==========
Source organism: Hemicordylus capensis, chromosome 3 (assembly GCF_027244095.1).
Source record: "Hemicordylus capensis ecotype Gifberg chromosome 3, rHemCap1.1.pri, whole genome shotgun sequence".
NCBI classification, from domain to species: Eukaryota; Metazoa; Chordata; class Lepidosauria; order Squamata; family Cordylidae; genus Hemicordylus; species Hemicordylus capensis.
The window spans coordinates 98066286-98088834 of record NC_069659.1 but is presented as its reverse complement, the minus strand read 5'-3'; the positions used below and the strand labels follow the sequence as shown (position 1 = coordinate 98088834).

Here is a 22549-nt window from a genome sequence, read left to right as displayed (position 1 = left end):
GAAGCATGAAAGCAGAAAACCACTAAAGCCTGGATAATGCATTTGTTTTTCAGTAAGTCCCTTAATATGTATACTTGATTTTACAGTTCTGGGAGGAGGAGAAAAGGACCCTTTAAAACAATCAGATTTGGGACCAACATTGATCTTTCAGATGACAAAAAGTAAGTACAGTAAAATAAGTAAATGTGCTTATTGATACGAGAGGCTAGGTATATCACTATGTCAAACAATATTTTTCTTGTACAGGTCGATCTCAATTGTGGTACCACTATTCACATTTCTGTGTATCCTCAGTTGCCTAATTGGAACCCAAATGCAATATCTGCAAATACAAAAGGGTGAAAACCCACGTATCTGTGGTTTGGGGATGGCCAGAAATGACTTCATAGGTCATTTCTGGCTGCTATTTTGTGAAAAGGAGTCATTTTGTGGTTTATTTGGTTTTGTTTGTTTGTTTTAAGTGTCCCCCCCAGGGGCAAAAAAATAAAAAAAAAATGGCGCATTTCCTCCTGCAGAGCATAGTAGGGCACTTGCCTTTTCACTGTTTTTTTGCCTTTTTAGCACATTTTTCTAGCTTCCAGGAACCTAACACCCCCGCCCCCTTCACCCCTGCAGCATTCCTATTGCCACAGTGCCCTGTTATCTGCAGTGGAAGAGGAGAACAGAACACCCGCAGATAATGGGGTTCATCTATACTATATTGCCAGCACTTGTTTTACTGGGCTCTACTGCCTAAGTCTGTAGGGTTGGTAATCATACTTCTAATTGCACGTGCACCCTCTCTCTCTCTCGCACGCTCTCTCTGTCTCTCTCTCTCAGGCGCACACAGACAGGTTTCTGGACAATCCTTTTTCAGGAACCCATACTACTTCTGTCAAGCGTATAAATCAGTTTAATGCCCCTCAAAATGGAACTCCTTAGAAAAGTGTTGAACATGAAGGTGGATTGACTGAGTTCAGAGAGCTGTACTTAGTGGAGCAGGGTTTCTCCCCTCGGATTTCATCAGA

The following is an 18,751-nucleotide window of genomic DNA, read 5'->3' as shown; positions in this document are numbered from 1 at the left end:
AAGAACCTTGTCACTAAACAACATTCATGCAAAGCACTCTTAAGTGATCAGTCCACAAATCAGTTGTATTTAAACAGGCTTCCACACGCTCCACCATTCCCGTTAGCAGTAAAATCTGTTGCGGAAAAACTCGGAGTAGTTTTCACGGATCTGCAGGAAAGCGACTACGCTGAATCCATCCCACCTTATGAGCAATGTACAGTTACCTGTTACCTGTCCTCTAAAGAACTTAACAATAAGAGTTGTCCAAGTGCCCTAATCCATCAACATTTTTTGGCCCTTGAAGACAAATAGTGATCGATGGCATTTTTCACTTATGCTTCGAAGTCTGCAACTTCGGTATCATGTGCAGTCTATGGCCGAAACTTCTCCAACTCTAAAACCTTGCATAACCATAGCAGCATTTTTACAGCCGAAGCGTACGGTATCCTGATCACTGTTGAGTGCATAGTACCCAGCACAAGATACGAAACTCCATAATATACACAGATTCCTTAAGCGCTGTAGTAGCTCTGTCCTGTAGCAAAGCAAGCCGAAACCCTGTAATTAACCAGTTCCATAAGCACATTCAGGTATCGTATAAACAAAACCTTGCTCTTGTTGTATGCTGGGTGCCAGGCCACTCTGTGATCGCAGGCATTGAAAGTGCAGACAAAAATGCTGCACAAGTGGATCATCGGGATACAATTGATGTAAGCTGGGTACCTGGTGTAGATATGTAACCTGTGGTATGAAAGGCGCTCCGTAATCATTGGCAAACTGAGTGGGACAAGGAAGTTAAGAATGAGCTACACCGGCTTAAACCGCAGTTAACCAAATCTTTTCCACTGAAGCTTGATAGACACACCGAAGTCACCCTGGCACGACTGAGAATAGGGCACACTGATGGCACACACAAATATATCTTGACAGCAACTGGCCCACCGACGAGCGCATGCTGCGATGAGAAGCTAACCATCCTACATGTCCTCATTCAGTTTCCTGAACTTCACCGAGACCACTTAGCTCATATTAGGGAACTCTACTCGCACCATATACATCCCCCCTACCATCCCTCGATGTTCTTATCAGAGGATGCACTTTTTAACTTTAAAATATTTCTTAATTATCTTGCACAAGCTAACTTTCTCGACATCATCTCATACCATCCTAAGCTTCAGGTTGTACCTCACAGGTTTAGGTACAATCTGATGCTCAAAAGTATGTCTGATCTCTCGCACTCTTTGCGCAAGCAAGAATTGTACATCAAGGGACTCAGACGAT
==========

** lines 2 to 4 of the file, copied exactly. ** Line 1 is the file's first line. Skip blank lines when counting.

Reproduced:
Source record: "Hemicordylus capensis ecotype Gifberg chromosome 3, rHemCap1.1.pri, whole genome shotgun sequence".
NCBI classification, from domain to species: Eukaryota; Metazoa; Chordata; class Lepidosauria; order Squamata; family Cordylidae; genus Hemicordylus; species Hemicordylus capensis.
The window spans coordinates 98066286-98088834 of record NC_069659.1 but is presented as its reverse complement, the minus strand read 5'-3'; the positions used below and the strand labels follow the sequence as shown (position 1 = coordinate 98088834).